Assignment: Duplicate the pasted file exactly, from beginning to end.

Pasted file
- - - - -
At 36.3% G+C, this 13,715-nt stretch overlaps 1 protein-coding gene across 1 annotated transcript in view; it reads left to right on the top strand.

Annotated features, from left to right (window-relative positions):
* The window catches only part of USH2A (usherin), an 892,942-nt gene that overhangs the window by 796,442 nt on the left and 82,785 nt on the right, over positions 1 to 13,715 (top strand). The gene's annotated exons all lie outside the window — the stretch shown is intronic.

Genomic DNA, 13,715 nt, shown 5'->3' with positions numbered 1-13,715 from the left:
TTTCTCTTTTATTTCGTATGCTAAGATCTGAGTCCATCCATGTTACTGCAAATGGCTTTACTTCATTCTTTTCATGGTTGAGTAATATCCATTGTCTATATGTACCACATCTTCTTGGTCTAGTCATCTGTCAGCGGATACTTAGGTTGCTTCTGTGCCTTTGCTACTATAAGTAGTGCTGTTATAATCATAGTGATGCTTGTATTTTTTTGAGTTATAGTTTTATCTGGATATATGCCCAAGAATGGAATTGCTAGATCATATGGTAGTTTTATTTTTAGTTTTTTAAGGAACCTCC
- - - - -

At 36.3% G+C, this 13,715-nt stretch overlaps 1 protein-coding gene across 1 annotated transcript in view; it reads left to right on the top strand.

Annotated features, from left to right (window-relative positions):
* The window catches only part of USH2A (usherin), an 892,942-nt gene that overhangs the window by 796,442 nt on the left and 82,785 nt on the right, over positions 1 to 13,715 (top strand). The gene's annotated exons all lie outside the window — the stretch shown is intronic.

Genomic DNA, 13,715 nt, shown 5'->3' with positions numbered 1-13,715 from the left:
TTTCTCTTTTATTTCGTATGCTAAGATCTGAGTCCATCCATGTTACTGCAAATGGCTTTACTTCATTCTTTTCATGGTTGAGTAATATCCATTGTCTATATGTACCACATCTTCTTGGTCTAGTCATCTGTCAGCGGATACTTAGGTTGCTTCTGTGCCTTTGCTACTATAAGTAGTGCTGTTATAATCATAGTGATGCTTGTATTTTTTTGAGTTATAGTTTTATCTGGATATATGCCCAAGAATGGAATTGCTAGATCATATGGTAGTTTTATTTTTAGTTTTTTAAGGAACCTCC